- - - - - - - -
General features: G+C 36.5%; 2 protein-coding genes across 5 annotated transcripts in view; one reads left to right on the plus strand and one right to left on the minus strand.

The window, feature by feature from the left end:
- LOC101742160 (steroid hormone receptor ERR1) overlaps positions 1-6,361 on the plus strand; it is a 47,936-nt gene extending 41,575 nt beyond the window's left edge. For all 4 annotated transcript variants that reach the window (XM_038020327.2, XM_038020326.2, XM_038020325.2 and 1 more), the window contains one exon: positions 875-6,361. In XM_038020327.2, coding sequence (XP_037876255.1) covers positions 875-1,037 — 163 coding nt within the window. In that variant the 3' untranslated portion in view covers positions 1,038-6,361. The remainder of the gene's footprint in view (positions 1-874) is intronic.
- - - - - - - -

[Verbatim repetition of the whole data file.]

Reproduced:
General features: G+C 36.5%; 2 protein-coding genes across 5 annotated transcripts in view; one reads left to right on the plus strand and one right to left on the minus strand.

The window, feature by feature from the left end:
- LOC101742160 (steroid hormone receptor ERR1) overlaps positions 1-6,361 on the plus strand; it is a 47,936-nt gene extending 41,575 nt beyond the window's left edge. For all 4 annotated transcript variants that reach the window (XM_038020327.2, XM_038020326.2, XM_038020325.2 and 1 more), the window contains one exon: positions 875-6,361. In XM_038020327.2, coding sequence (XP_037876255.1) covers positions 875-1,037 — 163 coding nt within the window. In that variant the 3' untranslated portion in view covers positions 1,038-6,361. The remainder of the gene's footprint in view (positions 1-874) is intronic.